Appraising the gains of port reform

29 March 2015, Lagos – Stakeholders in the ports industry at a monitoring and compliance forum identified achievements and challenges of the reform exercise in the sector, writes Francis Ugwoke

Apapa portThe ports industry stakeholders recently gathered in Lagos   where the performance of the sector was reviewed beginning from 2006 take-off period to date.  The near failure of the system under the Nigerian Ports Authority (NPA) as both terminal operator and landlord necessitated the reform. The reform came up at a time when government realized it was not good enough in business and decided to engage the private sector under a concession programme.

The scenario was that the infrastructure, including important cargo handling equipment, among others, were in a state of dilapidation. Engaging the private sector was therefore the only option left for the government. Incidentally, this  was the practice in most parts of the world.  And with the success recorded in the telecoms sector where the private sector participation led to tremendous improvement in Nigeria’s teledensity, the option of concessioning the ports to private operators was a welcome development.

At the   port compliance conference organised by the Nigerian Ports Authority (NPA), it was all kudos and  at the same time knocks.  While appreciating the gains of the reform and indeed the contributions of the concessionaires in the past eight years,  the belief is that more still needs to be done in the ports. The service providers  were  therefore tasked on the need for more action.

Transport Minister, Senator Idris Umar,   applauded the reform programme, saying it has  brought tremendous benefits to the nation’s  economy. Executive Secretary, Nigerian  Shippers’ Council (NSC) Mr  Hassan Bello who represented the minister pointed out  the infrastructure decay before the reform and the  improvement  that had taken place so far, among others.  Umar said  “Prior to concessioning of the ports in 2006, our ports were characterised by high cost, low efficiency, obsolete equipment, leakages and high level of centralisation. But, since concessioning, there has been an increase in both local and foreign investments, in infrastructure and cargo handling equipment which has enhanced cargo throughput”. One of the gains  of the  reform could also be noticed in the increase in volume of trade from 82 million tons of cargo in 2008 to 93.7 million tons in 2009 and 100 million tons in 2012 with container volume of 1.4 million TEUs in 2011; 1.6 million TEUs in 2012 and 1.7million TEUs in 2013 respectively. He was also reported to have equally noted that the average turnaround time of vessels has also decreased significantly following the reform.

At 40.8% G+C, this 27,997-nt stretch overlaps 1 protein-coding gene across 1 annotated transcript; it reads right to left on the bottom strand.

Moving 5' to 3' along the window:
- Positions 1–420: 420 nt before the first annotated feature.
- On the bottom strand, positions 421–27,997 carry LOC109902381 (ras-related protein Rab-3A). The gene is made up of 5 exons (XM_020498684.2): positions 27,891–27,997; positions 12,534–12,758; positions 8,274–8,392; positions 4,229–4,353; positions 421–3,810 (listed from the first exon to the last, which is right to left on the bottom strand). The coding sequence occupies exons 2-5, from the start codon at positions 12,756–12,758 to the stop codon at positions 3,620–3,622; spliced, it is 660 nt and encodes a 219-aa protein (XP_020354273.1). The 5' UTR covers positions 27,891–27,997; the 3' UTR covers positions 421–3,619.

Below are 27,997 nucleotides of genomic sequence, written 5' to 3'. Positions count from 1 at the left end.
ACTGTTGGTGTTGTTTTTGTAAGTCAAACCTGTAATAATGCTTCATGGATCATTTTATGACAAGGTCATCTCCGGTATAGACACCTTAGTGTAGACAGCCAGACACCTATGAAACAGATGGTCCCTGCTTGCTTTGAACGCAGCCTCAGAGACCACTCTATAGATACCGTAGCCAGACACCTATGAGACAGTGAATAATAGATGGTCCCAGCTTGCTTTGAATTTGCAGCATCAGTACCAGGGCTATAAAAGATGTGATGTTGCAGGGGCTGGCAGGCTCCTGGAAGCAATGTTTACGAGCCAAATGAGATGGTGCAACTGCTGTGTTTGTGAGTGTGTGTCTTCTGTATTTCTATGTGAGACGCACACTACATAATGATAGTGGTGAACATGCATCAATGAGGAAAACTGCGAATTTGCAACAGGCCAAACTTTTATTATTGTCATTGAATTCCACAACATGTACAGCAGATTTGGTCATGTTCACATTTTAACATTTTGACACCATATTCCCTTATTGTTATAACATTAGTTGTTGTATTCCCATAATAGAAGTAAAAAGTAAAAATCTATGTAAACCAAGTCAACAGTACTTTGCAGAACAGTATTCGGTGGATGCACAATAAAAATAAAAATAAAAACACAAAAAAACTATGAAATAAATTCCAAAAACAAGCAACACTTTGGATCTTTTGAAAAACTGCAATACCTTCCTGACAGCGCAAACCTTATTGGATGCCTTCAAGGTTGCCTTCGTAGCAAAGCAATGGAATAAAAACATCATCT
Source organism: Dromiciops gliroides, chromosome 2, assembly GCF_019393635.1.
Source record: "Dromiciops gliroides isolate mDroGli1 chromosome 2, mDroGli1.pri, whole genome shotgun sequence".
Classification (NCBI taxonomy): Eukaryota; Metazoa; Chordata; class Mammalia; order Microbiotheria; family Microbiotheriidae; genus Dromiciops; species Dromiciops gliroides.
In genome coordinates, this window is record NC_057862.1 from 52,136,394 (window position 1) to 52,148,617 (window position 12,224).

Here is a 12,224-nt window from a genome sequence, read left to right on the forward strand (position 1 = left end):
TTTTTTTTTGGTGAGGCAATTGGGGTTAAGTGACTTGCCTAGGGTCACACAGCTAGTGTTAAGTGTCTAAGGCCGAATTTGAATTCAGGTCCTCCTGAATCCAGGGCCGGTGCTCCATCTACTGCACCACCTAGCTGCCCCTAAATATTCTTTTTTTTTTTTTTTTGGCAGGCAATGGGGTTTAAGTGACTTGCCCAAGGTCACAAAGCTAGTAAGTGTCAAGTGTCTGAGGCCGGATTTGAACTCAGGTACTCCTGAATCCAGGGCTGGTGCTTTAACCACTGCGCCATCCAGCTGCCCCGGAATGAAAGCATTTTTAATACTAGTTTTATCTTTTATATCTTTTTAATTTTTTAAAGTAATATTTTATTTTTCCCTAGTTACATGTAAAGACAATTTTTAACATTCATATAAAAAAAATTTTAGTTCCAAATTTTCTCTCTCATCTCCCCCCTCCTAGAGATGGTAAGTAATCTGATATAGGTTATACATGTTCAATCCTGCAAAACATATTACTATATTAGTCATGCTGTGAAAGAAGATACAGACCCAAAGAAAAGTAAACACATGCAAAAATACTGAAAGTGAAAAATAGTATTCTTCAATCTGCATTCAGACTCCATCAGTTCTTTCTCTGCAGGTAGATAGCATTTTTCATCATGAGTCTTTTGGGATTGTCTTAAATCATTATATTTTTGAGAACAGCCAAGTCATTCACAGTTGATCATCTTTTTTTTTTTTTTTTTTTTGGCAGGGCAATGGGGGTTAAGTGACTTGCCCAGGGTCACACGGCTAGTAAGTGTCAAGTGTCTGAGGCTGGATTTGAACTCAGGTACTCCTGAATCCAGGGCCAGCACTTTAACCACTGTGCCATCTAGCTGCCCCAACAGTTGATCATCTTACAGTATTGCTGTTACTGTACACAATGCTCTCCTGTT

Managing Director of the Nigerian Ports Authority (NPA), Mallam Habib Abdullahi,  who spoke during the occasion also said that the reform has been of tremendous gain to the industry. Abdullahi while commending the terminal operators said the reform gave a new lease of life to Nigerian ports. According to him, NPA was a direct beneficiary in the partnership with the concesssionaires. “The port concession arrangements revised roles and allocated different obligations to both NPA and the concessionaries. Obligations were allocated based on what each party can do best. These issues relating to regulations, security, infrastructure, access, marine service and channel management were allocated to NPA”, he said. Chairman, Senate Committee on Privatisation, Mr. Olugbenga Obadara,  who was at the event also commended the terminal operators. He also expressed sympathy for the  terminal operators for  incurring losses as a result of the drop in import volume and depreciation of the value of Naira. He said,  “I know how much the economy has affected your business especially the dollar rate.” He however  charged NPA to ensure continuous dredging of the channels to accommodate large vessels.
Monitoring Compliance
During conference, it was not all about praise singing as  the Transport Minister challenged the  NPA on monitoring and compliance.  According to him,  the authority needs  to do more  work  in monitoring compliance with the ports concession agreement.   Umar directed the management of NPA to furnish him with current compliance status by the operators.  He said during the occasion, “I urge you to take advantage of this forum aimed at ensuring compliance with the terms of the port concession agreement to deliberate on the gains and challenges of concession, share ideas as well as brainstorm on the way forward in order to further develop the industry to stimulate economic growth.”